Eating cannabis affects how the body metabolizes it.
THC first passess through the digestive system when eaten, which means it first passes through the liver. (Shutterstock)

When 11-OH-THC is oxidized by the same family of enzymes, it produces THC-COOH, an inactive metabolite which is one of the main end products of cannabis use. Usually by 30-45 minutes after smoking, THC-COOH concentrations have gradually increased and are found in higher levels than THC concentrations. 

While 11-OH-THC is a highly active metabolite in the body, THC-COOH is considered an inactive metabolite, meaning it is no longer able to bind to cannabinoid receptors and is thought to be without medicinal effects. THC-COOH is what drug tests look for to detect the presence of cannabis in urine, and this inactive metabolite can be stored for over 30 days.8

Other cannabinoids such as CBD go through similar processes, undergoing metabolization into a variety of metabolites. Just like THC, the process for metabolism of CBD can vary depending on the consumption method. Although notably, CBD is not well absorbed and some of the drug passes through the system unchanged and is excreted in feces. 

Interestingly, the enzymes responsible for phase 1 metabolization can vary from person to person due to genetic factors. So some people metabolize THC and CBD differently from others. Some experience the psychotropic effects longer than others, or are more likely to fail a drug test due to a higher accumulation of cannabinoids in their system.9

THC Metabolism Phase 2: Cannabis exits the body

In phase 2, the process is all about preparing the drug to exit the body. In this step UGT enzymes are able to connect a glucuronide molecule to THC-COOH. This turns the chemical into a THC-COOH-glucuronide molecule, which is easy to excrete from the body in substances like urine and fecal matter. Once transformed to this metabolite, the drug is ready to be eliminated from the body.10

In the last stage of this process, the metabolites of THC are eliminated from the body when the person urinates or has a bowel movement.  

Within an average of five days, 80-90% of THC and (mostly) its metabolites will have been excreted — more than 65% via feces and 20% via the urine. But this isn’t the end of the story. Some of the THC metabolites will remain bound up in tissue, and will be released more slowly. This is why THC’s metabolites can be detected weeks after use for some cannabis users, and typically longer for those who have excess body fat (THC-COOH storage space).11

As we can see, the active components in cannabis take a long journey from absorption to elimination — transforming from one chemical to another as they go. What starts out as THCA before we smoke it, is THC when we first absorb it, and will likely end up as a totally different chemical by the time it exits your body.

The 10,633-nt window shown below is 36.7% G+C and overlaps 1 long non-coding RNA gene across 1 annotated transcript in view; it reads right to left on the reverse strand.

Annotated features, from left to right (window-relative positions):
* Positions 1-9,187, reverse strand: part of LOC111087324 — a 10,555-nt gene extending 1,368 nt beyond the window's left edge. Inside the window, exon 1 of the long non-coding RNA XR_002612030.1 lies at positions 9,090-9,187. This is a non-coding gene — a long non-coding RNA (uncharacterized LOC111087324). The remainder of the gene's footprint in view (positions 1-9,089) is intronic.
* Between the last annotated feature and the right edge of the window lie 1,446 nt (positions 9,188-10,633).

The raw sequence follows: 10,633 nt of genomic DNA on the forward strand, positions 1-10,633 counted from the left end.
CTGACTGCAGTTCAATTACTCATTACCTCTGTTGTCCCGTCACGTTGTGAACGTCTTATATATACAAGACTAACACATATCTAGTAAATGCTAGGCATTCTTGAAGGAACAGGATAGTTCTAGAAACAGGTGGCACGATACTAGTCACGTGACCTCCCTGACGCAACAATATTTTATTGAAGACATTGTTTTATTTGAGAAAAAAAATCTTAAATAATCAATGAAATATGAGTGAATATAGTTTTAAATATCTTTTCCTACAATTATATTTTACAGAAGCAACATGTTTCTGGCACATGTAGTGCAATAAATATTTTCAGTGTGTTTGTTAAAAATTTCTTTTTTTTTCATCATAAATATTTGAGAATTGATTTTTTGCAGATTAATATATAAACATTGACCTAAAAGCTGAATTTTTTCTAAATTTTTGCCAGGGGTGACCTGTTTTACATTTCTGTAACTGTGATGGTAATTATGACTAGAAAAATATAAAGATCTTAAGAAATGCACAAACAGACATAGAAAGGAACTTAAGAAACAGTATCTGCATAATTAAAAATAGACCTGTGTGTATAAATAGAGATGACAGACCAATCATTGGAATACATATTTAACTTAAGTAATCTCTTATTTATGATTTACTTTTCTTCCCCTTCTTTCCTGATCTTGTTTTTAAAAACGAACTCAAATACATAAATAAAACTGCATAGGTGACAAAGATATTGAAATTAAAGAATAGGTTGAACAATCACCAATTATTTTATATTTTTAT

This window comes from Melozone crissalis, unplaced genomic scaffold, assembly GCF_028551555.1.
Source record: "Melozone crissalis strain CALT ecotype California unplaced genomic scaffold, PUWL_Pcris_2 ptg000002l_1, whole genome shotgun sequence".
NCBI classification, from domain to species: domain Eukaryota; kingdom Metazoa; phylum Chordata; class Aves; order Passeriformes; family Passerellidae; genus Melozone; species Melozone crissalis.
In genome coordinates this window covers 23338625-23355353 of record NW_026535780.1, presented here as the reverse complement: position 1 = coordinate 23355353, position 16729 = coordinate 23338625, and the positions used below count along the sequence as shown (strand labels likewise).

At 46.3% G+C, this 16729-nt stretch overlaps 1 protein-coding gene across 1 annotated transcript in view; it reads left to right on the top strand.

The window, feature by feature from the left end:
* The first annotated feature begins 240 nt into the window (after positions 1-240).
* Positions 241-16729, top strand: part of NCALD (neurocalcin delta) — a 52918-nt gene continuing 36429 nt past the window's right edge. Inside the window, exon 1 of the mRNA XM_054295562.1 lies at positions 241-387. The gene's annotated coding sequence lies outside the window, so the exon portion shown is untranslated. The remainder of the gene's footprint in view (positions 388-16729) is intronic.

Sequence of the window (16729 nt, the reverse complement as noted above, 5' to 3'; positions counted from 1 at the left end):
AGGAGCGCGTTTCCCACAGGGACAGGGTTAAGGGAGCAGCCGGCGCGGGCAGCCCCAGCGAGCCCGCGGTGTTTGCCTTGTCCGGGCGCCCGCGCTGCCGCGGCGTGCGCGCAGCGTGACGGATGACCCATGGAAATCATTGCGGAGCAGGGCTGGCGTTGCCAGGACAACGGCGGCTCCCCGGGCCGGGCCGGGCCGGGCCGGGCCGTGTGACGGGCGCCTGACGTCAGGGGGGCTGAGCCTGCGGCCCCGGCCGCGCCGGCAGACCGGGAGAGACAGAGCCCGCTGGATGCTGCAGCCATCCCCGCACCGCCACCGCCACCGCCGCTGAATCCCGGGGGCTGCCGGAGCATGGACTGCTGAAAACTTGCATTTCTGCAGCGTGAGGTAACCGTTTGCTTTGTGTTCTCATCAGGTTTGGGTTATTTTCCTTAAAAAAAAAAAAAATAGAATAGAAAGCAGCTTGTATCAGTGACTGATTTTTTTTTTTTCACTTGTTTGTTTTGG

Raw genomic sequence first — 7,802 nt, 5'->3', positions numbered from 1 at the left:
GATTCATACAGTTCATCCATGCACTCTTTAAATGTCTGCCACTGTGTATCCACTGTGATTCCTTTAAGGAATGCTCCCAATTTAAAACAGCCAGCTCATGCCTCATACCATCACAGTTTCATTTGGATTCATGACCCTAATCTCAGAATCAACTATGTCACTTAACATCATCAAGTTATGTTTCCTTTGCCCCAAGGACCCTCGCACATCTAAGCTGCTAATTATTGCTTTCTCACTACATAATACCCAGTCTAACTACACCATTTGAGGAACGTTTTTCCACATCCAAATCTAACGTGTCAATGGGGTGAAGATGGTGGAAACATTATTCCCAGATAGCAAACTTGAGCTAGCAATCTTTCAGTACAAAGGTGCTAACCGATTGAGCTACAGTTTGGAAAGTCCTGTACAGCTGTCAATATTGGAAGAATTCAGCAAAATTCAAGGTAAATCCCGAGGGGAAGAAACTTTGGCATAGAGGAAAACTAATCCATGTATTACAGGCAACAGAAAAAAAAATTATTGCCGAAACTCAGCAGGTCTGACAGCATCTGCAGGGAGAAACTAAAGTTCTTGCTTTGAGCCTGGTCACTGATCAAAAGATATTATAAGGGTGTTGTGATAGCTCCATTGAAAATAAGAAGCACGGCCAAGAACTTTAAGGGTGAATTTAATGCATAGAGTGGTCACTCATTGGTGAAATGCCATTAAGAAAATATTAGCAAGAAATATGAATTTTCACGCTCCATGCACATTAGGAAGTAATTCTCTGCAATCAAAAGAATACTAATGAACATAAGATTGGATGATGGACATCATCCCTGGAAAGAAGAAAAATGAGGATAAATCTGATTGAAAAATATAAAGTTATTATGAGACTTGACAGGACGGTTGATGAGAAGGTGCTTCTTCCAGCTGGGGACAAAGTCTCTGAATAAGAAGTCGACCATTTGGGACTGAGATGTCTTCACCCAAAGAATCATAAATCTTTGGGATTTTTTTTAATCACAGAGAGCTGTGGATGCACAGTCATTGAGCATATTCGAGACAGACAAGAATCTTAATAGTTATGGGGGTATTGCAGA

Even more amazing is that this process is very different depending on route of administration, and so are the effects. Still, this incredible process enables cannabis to enter our system, provide its impressive array of effects, and then exit our system without building up — making medical cannabis use possible.


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  2. Arno Hazekamp, Justin T. Fischedick, Mónica Llano Díez, Andrea Lubbe, Renee L. Ruhaak, 3.24 – Chemistry of Cannabis, Editor(s): Hung-Wen (Ben) Liu, Lew Mander,
    Comprehensive Natural Products II, Elsevier, 2010, Pages 1033-1084, ISBN 9780080453828, https://doi.org/10.1016/B978-008045382-8.00091-5
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  8. Huestis M. A. (2007). Human cannabinoid pharmacokinetics. Chemistry & biodiversity, 4(8), 1770–1804. https://doi.org/10.1002/cbdv.200790152
  9. Sachse-Seeboth, C., Pfeil, J., Sehrt, D., Meineke, I., Tzvetkov, M., Bruns, E., Poser, W., Vormfelde, S. V., & Brockmöller, J. (2009). Interindividual variation in the pharmacokinetics of Delta9-tetrahydrocannabinol as related to genetic polymorphisms in CYP2C9. Clinical pharmacology and therapeutics, 85(3), 273–276. https://doi.org/10.1038/clpt.2008.213
  10. Huestis M. A. (2007). Human cannabinoid pharmacokinetics. Chemistry & biodiversity, 4(8), 1770–1804. https://doi.org/10.1002/cbdv.200790152
  11. Huestis M. A. (2007). Human cannabinoid pharmacokinetics. Chemistry & biodiversity, 4(8), 1770–1804. https://doi.org/10.1002/cbdv.200790152